Table annual Thanksgiving lunch Thursday.


Madison Street Park

picnic pavilion to be built

.Marianna City Commissioners authorized a construction company to begin building a picnic pavilion in Madison Street Park.

New structure will make it easier for parents to watch children


A picnic pavilion has been autho-
rized to be built at Madison.Street Park
by the Marianna City Commission.
It'll be a much smaller version of the
structure over the Farmers Market.
Since the splash pad was built in Au-
gust, the city has been looking for do-
nations from local organizations.

By having this extra area, the com-
mission hopes reserved birthday par-
ties and other events will be more
affordable for residents.
The pavilion will also make it easier
for parents watching over their chil-
dren. Currently, parents have to either
bake in the sun or sit in the ,Farm-
ers Market area, which is far from the
splash pad.
The structure will cost $32,750. The

Jackson County Rotary Club donated
$10,000 to the city for the pavilion..The
city originally budgeted about $20,000
on this project, and will pull the extra
$2,750 from contingency money, said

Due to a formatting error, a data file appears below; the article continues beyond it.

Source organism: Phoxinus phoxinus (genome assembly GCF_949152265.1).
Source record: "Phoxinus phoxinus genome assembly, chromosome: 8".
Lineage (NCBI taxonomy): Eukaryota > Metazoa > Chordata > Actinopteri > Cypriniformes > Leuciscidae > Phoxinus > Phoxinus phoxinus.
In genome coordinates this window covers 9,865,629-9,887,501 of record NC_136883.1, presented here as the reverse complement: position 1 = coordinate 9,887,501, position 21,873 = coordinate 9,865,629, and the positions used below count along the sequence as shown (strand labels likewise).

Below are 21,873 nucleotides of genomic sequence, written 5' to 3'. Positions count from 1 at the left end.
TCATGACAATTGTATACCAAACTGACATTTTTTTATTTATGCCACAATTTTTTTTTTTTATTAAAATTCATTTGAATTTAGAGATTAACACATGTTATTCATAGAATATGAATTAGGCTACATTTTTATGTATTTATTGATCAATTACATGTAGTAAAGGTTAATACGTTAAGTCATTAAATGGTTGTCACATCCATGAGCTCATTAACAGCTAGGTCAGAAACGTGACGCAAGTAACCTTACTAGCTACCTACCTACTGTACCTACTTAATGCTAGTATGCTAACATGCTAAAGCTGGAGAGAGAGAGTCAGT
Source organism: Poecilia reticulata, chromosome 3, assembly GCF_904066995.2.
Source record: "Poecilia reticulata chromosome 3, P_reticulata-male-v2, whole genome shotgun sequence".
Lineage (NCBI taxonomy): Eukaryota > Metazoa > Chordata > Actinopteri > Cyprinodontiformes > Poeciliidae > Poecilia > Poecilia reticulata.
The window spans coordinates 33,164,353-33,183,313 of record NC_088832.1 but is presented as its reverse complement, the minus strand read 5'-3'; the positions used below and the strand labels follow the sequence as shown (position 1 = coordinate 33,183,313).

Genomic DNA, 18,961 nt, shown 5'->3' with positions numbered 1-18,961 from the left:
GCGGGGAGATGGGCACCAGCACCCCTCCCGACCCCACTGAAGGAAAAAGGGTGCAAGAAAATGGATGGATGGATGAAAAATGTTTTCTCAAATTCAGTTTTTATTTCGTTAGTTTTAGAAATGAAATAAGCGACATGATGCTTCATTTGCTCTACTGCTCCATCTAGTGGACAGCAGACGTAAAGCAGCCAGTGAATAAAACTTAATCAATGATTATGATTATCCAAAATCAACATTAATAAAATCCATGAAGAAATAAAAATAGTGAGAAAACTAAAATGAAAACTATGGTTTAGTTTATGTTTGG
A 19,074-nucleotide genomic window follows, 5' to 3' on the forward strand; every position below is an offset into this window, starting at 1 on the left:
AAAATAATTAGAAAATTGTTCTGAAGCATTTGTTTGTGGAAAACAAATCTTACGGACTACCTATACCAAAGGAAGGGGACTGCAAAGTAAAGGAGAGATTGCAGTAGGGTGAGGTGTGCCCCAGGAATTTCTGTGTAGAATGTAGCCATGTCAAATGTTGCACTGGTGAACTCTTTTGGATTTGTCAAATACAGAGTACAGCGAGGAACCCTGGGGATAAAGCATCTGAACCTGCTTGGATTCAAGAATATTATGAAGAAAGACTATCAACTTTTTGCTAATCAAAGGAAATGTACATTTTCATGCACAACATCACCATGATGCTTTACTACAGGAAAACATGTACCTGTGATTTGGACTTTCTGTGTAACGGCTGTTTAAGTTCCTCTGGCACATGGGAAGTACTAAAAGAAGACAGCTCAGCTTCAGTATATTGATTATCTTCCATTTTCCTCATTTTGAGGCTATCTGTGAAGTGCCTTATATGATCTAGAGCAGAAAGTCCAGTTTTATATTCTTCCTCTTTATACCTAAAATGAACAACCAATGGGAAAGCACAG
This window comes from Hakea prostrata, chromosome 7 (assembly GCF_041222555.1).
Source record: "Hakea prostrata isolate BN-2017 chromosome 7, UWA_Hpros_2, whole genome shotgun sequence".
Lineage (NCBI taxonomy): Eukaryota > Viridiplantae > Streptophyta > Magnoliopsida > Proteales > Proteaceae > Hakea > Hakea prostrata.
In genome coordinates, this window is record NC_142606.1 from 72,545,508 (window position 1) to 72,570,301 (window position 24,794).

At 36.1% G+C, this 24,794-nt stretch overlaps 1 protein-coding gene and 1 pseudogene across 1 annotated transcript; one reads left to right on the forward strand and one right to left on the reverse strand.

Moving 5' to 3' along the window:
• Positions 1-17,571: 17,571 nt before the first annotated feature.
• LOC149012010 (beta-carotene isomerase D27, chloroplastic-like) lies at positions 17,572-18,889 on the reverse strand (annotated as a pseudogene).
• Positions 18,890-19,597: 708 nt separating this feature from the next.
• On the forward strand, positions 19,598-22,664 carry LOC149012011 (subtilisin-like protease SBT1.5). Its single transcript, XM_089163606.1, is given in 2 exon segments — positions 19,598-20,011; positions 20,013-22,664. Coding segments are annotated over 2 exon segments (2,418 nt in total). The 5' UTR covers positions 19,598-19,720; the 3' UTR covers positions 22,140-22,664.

Jim Dean, city manager.
Construction will begin as soon as
M&W Construction Company has
pulled the necessary permits. It'll take
about 30 days from the start of con-
struction for the pavilion to be built.

Person on the Street

What are you

thankful for?

The Jackson County Floridan asked
locals buying extra items at the Winn-
Dixie in Marianna for
theirThanksgiving meals,
.- or picking up an already
made Thanksgiving meal,
what they were thankful
After picking up her al-
Parr ready made Thanksgiving
meal, Dorothy Parr was
spending the day watching the Thanks-
giving parades with her family.
"I'm thankful for God,
for family, for good
health," said Parr.
Roy Baker was picking
up red roses for his wife.
Tomorrow's their sixth
anniversary. With a new
Baker granddaughter, a healthy
family and a family mem-
ber who has just enlisted, Baker said he
had a lot to be thankful for.
"It's been a good year,"
Baker said.
Although his sister has
S passed away, Doug Sulli-
van's brother-in-law has
stuck with his family. He
helps out with Sullivan's
Sullivan bedridden mother, and
goes "beyond the call of
duty," Sullivan said.
"Even though she's gone, he's still my
brother-in-law," Sullivan
About 40 family mem-
bers will gather at Beverly
Smith's aunt's house this
Thanksgiving, as they've
done for many Thanks,
Smith giving before this. As the
kids get older, they've be-
gun helping out with the meal and set
up, she said.
"I'm just thankful for another year,
for another family get together," Smith

Jackson County ornaments on sale Monday


Jackson County's oldest still-work-
ing antique mill has been chosen as
2011's Christmas in Jackson County
Dillmore's Grist Mill was built near